The Beast

Remember at the end of the movie The Sandlot when Benny hops the fence to save Small’s signed Babe Ruth baseball from “The Beast?” The legend was that no one who ever went over the fence was ever seen again. The kids’ fear of “The Beast” resulted in a lot of crazy schemes by the kids to get the ball back.

Last month I had the opportunity to attend the Association of National Advertisers Marketing to Masters conference in Phoenix. The big draw for this conference is that it affords you the opportunity to learn from some of the “Biggest Dogs” in the marketing business, and this year did not disappoint.  Corporate leaders like Beth Comstock, Senior Vice President and Chief Marketing Officer of General Electric, and Joseph Tripodi, Executive Vice President and Chief Marketing and Commercial Officer of Coca-Cola, describe their experiences with digital media and how they’ve been able to utilize it to their advantage.

Yet I was struck by how many other “Big Dogs,” traditional marketing powerhouses, seemed to be peeking over the fence at the digital media “beast,” not sure how to get their ball back.

Conversations with many conference attendees explained the reason for this divide.  It comes down to leadership.

The digital media specialists at the conference reported the same scenario over and over.  At some point in the past few years someone at their company said, “We need a Facebook page” without really understanding what it meant. Fast-forward a few weeks and they have a 24-year-old digital specialist whose job it is to manage their company’s digital marketing.  And no one knows what to do next.

One of the main reasons this happens is a lot of today’s corporate leaders cut their teeth before digital media really existed. It’s simply not ingrained in their DNA like it is in a 24-year-old recent graduate.

These same leaders also aren’t investing in the planning needed for successful digital media strategy. Like any good strategy you have to start out with a few basic questions: What do you hope to achieve? Who do you want to reach? What are you going to say? How are you going to achieve this?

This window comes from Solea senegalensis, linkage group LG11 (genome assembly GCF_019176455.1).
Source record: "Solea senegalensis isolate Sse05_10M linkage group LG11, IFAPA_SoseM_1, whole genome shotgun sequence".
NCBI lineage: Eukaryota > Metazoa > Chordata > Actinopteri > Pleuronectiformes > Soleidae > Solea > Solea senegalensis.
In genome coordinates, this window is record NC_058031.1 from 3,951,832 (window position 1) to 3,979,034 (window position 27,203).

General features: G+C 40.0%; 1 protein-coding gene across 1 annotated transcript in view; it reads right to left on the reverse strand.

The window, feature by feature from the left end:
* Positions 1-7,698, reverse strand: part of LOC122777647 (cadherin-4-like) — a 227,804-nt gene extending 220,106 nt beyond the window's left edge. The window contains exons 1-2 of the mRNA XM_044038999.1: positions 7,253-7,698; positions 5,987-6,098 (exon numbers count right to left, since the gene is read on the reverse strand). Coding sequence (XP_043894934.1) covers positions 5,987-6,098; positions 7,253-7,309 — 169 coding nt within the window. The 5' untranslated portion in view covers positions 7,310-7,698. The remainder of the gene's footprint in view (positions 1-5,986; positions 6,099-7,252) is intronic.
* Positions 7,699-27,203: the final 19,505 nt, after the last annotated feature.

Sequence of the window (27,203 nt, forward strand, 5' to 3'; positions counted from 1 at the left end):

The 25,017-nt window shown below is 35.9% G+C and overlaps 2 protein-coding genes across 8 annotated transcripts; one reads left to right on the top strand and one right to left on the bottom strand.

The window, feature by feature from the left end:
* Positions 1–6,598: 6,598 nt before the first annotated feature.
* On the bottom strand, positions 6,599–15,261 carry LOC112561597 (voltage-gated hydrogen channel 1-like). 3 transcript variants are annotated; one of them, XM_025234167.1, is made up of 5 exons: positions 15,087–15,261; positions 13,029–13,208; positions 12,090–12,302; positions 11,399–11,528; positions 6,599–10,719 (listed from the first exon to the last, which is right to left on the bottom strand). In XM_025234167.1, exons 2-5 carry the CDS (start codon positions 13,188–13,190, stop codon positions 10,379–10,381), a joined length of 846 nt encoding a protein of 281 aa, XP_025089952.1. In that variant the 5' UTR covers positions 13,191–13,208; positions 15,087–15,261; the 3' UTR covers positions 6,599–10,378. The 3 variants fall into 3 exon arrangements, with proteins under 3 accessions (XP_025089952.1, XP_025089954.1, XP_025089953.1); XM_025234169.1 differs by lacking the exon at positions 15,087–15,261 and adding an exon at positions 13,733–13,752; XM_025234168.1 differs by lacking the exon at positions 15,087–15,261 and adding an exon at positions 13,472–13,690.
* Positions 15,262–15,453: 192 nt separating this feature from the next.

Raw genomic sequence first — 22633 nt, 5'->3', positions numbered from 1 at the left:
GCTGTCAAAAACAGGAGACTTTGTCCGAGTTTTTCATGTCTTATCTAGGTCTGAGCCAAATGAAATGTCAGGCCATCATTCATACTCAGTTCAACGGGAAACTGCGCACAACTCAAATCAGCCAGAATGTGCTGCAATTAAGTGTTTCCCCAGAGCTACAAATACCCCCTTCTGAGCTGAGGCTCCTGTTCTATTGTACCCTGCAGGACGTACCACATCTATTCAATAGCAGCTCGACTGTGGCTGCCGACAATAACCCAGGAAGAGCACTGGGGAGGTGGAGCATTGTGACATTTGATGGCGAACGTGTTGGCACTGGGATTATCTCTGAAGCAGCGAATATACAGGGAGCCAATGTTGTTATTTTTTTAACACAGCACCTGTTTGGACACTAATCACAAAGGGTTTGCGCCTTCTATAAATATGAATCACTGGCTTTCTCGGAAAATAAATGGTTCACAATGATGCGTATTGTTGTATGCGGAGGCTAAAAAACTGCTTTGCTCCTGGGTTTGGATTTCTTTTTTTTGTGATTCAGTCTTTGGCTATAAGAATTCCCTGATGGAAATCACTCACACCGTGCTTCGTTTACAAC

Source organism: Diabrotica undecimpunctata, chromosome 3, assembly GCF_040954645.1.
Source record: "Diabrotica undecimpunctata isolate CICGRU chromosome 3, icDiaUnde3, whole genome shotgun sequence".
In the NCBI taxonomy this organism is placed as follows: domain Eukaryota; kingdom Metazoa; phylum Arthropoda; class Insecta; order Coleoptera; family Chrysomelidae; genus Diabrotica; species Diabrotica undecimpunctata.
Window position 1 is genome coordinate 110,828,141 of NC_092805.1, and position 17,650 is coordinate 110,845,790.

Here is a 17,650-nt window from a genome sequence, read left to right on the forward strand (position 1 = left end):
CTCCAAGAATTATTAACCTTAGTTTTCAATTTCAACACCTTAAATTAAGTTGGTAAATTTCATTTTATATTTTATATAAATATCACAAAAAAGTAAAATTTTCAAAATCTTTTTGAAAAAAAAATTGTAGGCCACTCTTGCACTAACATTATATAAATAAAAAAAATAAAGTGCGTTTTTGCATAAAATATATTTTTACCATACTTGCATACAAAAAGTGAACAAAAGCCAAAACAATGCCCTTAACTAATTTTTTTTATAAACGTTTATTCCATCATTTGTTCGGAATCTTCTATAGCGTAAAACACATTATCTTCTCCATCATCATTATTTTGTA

Worse yet, the leaders at the top are also not developing the management team that possesses the necessary knowledge for an effective strategy.  Nor are they providing the resources needed for a digital strategy. The result is a young employee who has a general idea of how to jump the fence, but no idea of how to confront the beast. And sometimes the result is painful for both the employee and the company.

The successful companies are getting leadership for their digital strategy from the top.  They are the new players, like Salesforce.com and Facebook, where the leadership has the DNA.  They are also a handful of the old guard where the CEO has prioritized, staffed and resourced the strategy effectively, like GE and Walmart.

It wasn’t until Babe Ruth gave Benny the leadership he needed in a dream that they were able to save the ball and befriend the big dog.

It’s never too late.  Many of our clients are beginning the journey, in particular by using our on-line community and influencers from our Vibrant Nation offering, in their efforts to build an effective digital marketing presence.  It’s a good way to start to acquire the DNA and the vision needed to befriend the digital media beast, and make it start working for you.

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